AI on the March

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Few would dispute the benefits that AI and Machine Learning can convey. AI surrounds us in all we do and impacts more-and-more of our daily life.

American companies like Amazon and Google have done more than anyone to turn A.I. concepts into real products. But for a number of reasons, much of the critical research being done on artificial intelligence is already migrating to other countries, with China poised to take over that leadership role. In July, China unveiled a plan to become the world leader in artificial intelligence and create an industry worth $150 billion to its economy by 2030.

To technologists working on A.I. in the United States, the statement, which was 28 pages long in its English translation, was a direct challenge to America’s lead in arguably the most important tech research to come along in decades. It outlined the Chinese government’s aggressive plan to treat A.I. like the country’s own version of the Apollo 11 lunar mission — an all-in effort that could stoke national pride and spark agenda-setting technology breakthroughs.

The manifesto was also remarkably similar to several reports on the future of artificial intelligence released by the Obama administration at the end of 2016.

“It is remarkable to see how A.I. has emerged as a top priority for the Chinese leadership and how quickly things have been set into motion,” said Elsa Kania, an adjunct fellow at the Center for a New American Security who helped translate the manifesto and follows China’s work on artificial intelligence. “The U.S. plans and policies released in 2016 were seemingly the impetus for the formulation of China’s national A.I. strategy.”

Want more? You can read the full article here.

National Security Threats

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Last month, I posted some of the high points of the National Security of The United States of America, our highest national security document.

Our National Security Strategy rests on a number of pillars. I’ll detail them in this blog posts, as well as in other posts in the ensuing weeks:

Pillar I is to: “Protect the American People, the Homeland, and the American Way of Life”

This pillar begins by noting the need to emphasize the need to defend against weapons of mass destruction (WMD). It notes that as more countries pursue WMDs and increase their technology and capabilities, the threat of rogue nations and non-state actors using them will increase, as unstable security environments persist.

A key part of this pillar is the need to keep America safe in the cyber era, noting, in particular, “Today, cyberspace offers state and none-state actors the ability to wage campaigns against the American political, economic, and security interests.” The strategy calls for increasing the security of the critical infrastructure and hardening it against both cyber and electromagnetic attacks, and incorporating a multilayered approach to security.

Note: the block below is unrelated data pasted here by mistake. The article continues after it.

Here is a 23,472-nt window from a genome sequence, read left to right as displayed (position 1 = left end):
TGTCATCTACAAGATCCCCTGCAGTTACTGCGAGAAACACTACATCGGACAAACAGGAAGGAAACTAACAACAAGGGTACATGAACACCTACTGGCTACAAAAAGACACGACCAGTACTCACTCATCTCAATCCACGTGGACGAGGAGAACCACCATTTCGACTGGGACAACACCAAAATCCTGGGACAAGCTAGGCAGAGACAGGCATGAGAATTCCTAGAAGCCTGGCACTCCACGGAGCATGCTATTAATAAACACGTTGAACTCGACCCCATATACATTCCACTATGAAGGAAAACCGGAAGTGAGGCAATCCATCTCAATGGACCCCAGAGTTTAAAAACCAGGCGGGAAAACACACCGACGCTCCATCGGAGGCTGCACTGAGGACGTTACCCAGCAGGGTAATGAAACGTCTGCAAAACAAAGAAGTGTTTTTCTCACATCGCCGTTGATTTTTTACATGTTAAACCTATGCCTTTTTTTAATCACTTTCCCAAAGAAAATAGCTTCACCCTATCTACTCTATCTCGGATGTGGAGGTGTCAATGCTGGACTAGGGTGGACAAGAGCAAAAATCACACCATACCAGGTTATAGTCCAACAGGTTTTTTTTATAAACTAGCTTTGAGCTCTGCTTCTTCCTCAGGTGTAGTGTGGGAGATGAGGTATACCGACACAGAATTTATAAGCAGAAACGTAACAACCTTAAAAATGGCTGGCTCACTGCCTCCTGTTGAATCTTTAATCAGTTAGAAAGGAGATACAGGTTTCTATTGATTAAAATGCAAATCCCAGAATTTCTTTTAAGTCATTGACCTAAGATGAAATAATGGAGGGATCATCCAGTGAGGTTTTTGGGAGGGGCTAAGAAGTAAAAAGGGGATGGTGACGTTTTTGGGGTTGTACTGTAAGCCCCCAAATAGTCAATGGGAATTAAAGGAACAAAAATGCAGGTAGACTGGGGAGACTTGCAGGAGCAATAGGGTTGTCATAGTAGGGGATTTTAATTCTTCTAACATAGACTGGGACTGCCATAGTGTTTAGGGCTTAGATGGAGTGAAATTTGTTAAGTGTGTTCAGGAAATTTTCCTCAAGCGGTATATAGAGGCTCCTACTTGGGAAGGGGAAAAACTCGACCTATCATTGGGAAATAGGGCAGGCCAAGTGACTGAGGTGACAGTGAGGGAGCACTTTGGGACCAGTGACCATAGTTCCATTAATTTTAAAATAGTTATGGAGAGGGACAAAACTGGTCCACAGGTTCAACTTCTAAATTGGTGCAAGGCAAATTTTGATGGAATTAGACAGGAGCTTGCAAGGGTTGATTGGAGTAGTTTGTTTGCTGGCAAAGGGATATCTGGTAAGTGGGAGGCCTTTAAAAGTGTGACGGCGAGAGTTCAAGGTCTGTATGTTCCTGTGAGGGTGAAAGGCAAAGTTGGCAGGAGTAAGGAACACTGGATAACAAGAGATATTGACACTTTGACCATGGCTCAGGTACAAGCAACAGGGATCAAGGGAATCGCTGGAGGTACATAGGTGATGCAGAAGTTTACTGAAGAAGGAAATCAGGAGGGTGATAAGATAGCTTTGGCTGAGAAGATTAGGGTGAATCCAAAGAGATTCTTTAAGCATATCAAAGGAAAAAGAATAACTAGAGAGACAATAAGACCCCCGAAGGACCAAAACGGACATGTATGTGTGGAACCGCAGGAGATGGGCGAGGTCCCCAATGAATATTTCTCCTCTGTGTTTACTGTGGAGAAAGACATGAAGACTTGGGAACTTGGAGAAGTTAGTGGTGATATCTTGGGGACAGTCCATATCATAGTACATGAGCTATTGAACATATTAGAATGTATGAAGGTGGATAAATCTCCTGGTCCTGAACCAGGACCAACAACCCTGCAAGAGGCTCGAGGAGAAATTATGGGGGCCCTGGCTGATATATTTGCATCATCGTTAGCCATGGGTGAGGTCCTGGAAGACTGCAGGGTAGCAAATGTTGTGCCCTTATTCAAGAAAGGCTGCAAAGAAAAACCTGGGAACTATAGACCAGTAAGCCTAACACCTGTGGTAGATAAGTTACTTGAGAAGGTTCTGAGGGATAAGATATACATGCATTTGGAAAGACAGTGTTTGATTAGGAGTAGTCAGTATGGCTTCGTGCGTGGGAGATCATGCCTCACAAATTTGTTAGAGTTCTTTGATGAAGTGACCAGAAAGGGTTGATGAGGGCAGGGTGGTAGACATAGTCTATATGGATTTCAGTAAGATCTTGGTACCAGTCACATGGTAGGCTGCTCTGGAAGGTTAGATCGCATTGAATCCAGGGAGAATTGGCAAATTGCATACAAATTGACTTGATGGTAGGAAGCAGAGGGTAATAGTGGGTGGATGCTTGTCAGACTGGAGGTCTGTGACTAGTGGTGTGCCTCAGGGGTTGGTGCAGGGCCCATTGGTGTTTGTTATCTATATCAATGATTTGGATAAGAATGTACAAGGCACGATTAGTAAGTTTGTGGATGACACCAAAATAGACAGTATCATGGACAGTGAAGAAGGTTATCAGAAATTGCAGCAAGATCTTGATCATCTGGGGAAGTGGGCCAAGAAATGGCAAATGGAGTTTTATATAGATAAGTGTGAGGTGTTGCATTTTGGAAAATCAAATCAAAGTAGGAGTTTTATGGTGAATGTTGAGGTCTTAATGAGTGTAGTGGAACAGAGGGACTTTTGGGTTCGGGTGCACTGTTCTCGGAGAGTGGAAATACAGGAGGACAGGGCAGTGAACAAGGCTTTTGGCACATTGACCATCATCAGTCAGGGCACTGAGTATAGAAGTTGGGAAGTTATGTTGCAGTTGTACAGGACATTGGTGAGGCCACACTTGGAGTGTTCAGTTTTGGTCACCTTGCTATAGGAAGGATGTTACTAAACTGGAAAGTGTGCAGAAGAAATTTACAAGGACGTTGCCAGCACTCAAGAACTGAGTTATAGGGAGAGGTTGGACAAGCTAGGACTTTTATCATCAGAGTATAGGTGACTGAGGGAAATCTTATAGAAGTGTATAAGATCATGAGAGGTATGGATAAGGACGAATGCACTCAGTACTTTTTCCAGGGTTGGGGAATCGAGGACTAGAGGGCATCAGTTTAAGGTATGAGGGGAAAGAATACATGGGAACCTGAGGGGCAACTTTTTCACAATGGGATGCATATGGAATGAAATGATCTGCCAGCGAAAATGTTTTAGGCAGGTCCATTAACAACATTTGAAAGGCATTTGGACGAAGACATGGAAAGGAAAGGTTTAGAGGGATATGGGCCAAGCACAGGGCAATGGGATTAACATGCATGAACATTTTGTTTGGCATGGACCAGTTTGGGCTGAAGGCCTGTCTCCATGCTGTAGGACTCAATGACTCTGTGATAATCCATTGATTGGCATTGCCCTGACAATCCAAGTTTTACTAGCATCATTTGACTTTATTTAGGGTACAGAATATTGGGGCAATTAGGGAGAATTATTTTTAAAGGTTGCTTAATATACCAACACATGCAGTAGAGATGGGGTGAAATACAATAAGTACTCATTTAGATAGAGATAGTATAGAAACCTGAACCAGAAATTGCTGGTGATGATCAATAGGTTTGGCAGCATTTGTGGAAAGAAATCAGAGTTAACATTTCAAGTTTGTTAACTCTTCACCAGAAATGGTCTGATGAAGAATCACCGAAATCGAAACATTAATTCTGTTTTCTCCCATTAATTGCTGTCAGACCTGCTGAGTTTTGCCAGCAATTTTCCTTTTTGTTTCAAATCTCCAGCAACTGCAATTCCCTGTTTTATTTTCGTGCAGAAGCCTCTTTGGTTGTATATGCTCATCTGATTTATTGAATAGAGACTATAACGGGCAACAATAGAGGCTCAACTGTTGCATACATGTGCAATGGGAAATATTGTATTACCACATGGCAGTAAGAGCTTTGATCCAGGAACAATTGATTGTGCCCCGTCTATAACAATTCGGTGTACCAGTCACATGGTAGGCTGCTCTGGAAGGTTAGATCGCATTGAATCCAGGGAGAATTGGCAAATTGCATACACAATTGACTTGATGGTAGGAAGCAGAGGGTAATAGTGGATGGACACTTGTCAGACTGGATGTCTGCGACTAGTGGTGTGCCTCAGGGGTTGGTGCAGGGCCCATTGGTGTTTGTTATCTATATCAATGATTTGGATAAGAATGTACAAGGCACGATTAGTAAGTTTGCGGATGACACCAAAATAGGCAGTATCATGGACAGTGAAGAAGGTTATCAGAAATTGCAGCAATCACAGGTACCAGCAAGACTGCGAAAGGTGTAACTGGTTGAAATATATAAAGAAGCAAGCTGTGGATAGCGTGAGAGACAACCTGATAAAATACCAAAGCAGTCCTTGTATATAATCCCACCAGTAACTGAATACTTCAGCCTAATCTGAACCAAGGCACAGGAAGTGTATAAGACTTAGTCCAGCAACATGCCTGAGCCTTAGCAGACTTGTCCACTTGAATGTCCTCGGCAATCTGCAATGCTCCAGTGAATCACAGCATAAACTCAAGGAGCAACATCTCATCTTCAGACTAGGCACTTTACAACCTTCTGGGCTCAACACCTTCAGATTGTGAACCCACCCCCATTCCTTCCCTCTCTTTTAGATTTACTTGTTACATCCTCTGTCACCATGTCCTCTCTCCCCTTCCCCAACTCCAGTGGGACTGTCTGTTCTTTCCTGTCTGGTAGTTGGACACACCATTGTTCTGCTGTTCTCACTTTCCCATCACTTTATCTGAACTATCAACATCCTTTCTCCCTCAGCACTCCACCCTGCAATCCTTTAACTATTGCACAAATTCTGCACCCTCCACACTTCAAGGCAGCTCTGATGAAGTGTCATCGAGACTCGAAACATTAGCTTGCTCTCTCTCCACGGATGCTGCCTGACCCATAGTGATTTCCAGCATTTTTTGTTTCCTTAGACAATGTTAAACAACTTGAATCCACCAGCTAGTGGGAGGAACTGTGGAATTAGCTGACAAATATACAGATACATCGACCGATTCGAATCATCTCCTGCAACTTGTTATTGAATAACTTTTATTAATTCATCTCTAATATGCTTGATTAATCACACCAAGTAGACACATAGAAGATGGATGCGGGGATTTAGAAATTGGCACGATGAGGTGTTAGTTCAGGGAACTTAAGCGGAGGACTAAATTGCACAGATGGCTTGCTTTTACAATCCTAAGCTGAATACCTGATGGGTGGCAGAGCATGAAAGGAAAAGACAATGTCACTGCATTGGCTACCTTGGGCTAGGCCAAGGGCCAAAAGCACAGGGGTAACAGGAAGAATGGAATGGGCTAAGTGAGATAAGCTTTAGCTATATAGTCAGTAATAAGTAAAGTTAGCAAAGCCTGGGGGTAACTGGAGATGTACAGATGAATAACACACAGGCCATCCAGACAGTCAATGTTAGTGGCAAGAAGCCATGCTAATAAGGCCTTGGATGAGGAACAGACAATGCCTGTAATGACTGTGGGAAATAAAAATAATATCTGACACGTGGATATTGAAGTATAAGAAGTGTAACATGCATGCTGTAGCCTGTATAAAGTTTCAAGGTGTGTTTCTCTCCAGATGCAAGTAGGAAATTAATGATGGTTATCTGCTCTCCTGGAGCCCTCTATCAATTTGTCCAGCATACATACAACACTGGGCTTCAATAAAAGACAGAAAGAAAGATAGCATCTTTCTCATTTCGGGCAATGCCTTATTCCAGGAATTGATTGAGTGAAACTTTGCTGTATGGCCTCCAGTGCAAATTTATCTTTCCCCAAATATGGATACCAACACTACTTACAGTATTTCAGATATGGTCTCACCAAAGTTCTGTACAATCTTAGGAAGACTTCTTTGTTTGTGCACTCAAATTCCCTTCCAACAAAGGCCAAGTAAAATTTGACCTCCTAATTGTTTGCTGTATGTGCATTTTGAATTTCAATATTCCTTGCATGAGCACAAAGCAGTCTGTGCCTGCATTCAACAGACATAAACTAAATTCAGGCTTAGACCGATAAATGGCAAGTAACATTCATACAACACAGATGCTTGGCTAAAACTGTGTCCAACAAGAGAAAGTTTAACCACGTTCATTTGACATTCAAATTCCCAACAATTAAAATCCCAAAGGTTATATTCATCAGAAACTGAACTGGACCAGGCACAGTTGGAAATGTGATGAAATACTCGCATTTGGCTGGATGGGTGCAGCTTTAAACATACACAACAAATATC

We will discuss the remaining pillars of the National Security Strategy in blog posts in the weeks to come.

You can read the full National Security Strategy here.

Security Threats

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Last week, I posted the first pillar in the new U.S. National Security Strategy, “Protect the American People, the Homeland, and the American Way of Life.”

The second pillar is to: Promote American Prosperity. This pillar calls for the United States to: “Lead in Research, Technology, Invention, and Innovation,” in order to maintain a competitive advantage in emerging technologies such as data science, encryption, autonomous technologies, gene editing, new materials, nanotechnology, advanced computing technologies, and artificial intelligence.

This pillar goes on to note that in order to attract and maintain an innovative and inventive advantage, scientists from government, academia, and industry should be encouraged to achieve advancements across the full spectrum of discovery.

This pillar continues by stressing the importance of promoting and protecting the “U.S. National Security Innovation Base (the American network of knowledge, capabilities, and people – including academia, national laboratories, and the private sector)” by guarding against the theft of intellectual property allows competitors unfair access to innovative and free societies.

You can read the full National Security Strategy here.

Better than Ever?

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Tired of the gloom and doom? Weary of hearing how the world is “going to hell in a hand basket?” If so, you can understand why Steven Pinker’s first book, “The Better Angels of Our Nature,” was a runaway best-seller, and why his newest offering, “Enlightenment Now: The Case for Reason, Science, Humanism, and Progress,” has quickly achieved that status.

Pinker isn’t some wide-eyed, giddy optimist. Instead, he marshals facts and figures to make his case that things are getting better. Here is an excerpt from a New York Times review:

Optimism is not generally thought cool, and it is often thought foolish. The optimistic philosopher John Stuart Mill wrote in 1828, “I have observed that not the man who hopes when others despair, but the man who despairs when others hope, is admired by a large class of persons as a sage.” In the previous century, Voltaire’s “Candide” had attacked what its author called “optimism”: the Leibnizian idea that all must be for the best in this best of all possible worlds. After suffering through one disaster after another, Candide decides that optimism is merely “a mania for insisting that all is well when things are going badly.”

Much of the book is taken up with evidence-based philosophizing, with charts showing a worldwide increase in life expectancy, a decline in life-shattering diseases, ever better education and access to information, greater recognition of female equality and L.G.B.T. rights, and so on — even down to data showing that Americans today are 37 times less likely to be killed by lightning than in 1900, thanks to better weather forecasting, electrical engineering and safety awareness. Improvements in health have bettered the human condition enormously, and Pinker tells us that his favorite sentence in the whole English language comes from Wikipedia: “Smallpox was an infectious disease caused by either of two virus variants, Variola major and Variola minor.” The word “wasis what he likes.